36. The High Court came to a prima facie conclusion, Rule 37 of the Mineral Concession Rules, 1960 has no application to the facts of the case. It was held, in view of clause 8.2 of the agreement, Section 14(1)(c) of the Specific Relief Act, 1963 was not attracted. But the High Court upheld the contention on behalf of OMM Co. that the loss, if any, that may be sustained by Adhunik Steels could be calculated in terms of money and in view of that and in the light of Section 14 (3)(c) of the Specific Relief Act, an injunction as prayed for by Adhunik Steels could not be granted.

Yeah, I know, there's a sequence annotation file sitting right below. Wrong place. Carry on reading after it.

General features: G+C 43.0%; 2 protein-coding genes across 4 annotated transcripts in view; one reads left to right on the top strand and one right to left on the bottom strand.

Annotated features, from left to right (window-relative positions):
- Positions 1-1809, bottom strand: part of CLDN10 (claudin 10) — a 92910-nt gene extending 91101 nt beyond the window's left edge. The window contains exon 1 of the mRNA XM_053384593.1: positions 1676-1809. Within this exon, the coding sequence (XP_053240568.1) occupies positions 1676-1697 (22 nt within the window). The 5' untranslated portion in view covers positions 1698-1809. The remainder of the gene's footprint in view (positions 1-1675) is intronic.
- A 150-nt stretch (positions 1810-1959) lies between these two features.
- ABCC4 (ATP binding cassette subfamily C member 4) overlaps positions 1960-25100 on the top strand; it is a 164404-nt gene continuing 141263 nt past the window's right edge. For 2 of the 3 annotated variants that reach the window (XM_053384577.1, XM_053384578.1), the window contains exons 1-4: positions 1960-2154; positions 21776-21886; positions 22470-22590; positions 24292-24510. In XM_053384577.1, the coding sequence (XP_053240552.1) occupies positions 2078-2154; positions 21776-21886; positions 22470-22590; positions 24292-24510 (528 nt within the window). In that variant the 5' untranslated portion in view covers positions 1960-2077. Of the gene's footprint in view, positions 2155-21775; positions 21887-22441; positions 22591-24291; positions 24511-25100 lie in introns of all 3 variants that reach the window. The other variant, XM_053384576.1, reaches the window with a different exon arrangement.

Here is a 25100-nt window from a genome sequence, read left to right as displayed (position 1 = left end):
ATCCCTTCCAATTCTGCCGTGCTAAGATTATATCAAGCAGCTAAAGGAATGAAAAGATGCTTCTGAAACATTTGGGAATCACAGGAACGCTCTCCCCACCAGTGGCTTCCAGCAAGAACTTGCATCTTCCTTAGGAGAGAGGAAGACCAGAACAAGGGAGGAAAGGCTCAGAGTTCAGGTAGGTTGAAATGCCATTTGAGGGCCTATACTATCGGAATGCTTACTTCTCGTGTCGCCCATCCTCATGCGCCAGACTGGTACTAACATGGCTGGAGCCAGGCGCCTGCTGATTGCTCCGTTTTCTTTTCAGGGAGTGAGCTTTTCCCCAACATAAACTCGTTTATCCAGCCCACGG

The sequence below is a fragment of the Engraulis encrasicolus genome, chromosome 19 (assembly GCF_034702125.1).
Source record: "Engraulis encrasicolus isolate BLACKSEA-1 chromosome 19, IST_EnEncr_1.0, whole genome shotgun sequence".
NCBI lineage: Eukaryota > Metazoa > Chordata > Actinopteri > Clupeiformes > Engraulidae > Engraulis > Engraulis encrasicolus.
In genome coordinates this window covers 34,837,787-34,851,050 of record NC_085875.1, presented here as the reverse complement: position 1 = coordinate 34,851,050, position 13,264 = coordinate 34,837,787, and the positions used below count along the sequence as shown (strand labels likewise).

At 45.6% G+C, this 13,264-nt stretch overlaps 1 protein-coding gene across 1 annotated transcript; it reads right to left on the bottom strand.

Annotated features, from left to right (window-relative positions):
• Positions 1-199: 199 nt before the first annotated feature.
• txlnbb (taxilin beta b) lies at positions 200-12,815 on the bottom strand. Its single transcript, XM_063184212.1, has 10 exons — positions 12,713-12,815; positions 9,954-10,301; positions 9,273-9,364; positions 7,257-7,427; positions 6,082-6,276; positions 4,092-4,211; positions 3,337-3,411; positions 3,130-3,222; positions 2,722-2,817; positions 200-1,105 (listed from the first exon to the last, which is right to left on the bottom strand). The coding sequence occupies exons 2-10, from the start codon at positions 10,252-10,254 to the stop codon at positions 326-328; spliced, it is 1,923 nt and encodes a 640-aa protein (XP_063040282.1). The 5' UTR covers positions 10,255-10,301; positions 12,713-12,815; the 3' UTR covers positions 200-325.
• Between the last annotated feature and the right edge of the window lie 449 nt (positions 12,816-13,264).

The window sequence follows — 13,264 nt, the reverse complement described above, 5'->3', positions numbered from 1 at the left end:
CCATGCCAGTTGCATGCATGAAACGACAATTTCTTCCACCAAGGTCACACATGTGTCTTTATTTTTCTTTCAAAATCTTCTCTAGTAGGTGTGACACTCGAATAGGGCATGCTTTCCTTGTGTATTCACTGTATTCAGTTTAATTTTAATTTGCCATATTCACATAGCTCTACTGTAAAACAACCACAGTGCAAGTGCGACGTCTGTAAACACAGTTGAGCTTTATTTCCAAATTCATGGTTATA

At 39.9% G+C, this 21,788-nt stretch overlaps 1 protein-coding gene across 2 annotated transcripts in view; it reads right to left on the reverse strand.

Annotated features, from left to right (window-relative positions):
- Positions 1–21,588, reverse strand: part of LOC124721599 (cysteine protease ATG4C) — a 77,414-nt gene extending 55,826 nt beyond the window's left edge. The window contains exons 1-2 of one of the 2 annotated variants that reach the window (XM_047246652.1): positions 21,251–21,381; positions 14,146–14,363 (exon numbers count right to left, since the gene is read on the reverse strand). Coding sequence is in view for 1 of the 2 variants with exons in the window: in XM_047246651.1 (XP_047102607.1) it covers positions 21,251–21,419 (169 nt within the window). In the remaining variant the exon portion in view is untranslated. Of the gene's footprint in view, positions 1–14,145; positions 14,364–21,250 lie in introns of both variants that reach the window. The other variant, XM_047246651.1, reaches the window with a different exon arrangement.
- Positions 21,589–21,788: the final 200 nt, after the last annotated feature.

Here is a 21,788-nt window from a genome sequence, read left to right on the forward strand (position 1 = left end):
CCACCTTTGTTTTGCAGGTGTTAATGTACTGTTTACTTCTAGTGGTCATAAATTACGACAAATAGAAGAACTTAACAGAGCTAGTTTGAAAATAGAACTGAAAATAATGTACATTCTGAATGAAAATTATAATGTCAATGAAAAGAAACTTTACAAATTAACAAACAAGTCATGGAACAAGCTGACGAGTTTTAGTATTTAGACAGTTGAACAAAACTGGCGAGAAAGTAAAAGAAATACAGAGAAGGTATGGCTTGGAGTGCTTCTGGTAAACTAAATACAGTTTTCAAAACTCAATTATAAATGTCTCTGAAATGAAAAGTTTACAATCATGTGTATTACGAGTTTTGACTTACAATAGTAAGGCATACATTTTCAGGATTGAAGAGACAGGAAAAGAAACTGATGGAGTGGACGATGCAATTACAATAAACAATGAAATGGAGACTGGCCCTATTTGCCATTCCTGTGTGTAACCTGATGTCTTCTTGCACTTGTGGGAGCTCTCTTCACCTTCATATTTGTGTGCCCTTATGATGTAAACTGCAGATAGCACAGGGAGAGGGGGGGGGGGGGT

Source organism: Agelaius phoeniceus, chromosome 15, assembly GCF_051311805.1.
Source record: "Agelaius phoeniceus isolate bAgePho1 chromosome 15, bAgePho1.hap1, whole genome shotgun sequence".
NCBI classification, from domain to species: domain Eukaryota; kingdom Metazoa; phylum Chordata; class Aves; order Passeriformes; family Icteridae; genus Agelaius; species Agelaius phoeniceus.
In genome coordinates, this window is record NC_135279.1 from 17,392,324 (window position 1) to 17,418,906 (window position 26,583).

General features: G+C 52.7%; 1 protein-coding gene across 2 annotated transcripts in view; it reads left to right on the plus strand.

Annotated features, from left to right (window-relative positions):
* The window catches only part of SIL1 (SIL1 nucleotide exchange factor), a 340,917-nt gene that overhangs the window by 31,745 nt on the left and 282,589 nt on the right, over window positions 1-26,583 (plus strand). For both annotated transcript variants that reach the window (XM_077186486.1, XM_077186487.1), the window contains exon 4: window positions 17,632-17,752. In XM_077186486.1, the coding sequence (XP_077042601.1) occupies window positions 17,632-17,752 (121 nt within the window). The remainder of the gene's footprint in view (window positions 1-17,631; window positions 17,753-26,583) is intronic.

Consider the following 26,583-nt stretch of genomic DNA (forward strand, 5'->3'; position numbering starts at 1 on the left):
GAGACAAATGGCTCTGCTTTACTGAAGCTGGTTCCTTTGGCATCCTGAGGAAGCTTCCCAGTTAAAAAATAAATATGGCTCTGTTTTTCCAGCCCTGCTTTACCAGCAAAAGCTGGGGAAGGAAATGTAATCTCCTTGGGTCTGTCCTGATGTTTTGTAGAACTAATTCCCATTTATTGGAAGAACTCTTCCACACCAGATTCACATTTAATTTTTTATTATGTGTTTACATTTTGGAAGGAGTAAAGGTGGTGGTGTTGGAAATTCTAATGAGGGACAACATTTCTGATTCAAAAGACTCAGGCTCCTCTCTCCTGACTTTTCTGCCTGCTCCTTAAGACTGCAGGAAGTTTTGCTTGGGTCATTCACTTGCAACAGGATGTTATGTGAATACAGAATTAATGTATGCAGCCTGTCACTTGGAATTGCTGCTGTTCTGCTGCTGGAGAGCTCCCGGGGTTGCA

37. Feeling aggrieved by the order of the High Court, the Adhunik Steels approached the Supreme Court. The OMM Co. also approached Supreme Court against a finding of the High Court that Rule 37 of the Mineral Concession Rules, 1960 has no application. Before the Supreme Court, the parties have argued on the scope of Section 9 of the Act. The Supreme Court considering various judgments and commentaries on arbitration as relied upon by the parties, was of view that the power of the Court under Section 9 of the Act is not totally independent of the well known principles governing the grant of an interim injunction that generally governs the Court. In other words, while considering an application u/S 9 of the Act, the Court will be governed by the well known principles of grant of interim injunction by a Civil Court. The question that was determined by the Supreme Court was, whether in the circumstances, the order of injunction can be granted restraining the OMM Co. from interfering with the Adhunik Steels’working of the contract, which the OMM Co. has sought to terminate. In para 24, Supreme Court noting the contention of Adhunik Steels that if OMM Co. is permitted to enter into other contracts with others for the same purpose, it would be unjust when the stand of OMM Co. is that it was cancelling the agreement mainly because it was hit by Rule 37 of the Mineral Concession Rules, 1960. The Supreme Court, going by the stand adopted by the OMM Co. held that it was clear that OMM Co. cannot enter into a similar transaction with any other entity since that would also entail the apprehended violation of Rule 37 of the Mineral Concession Rules, 1960. In this background, the Supreme Court has held that it would be just and proper to direct the OMM Co. not to enter into a contract for mining and lifting of minerals with any other entity until the conclusion of the arbitration proceedings. The Supreme Court also observed, that it see no justification in preventing OMM Co. from carrying on the mining operations by itself. The Supreme Court also observed that if Adhunik Steels succeeds, would be entitled to get if not the main relief, compensation for the termination of the contract on the principles well settled in that behalf.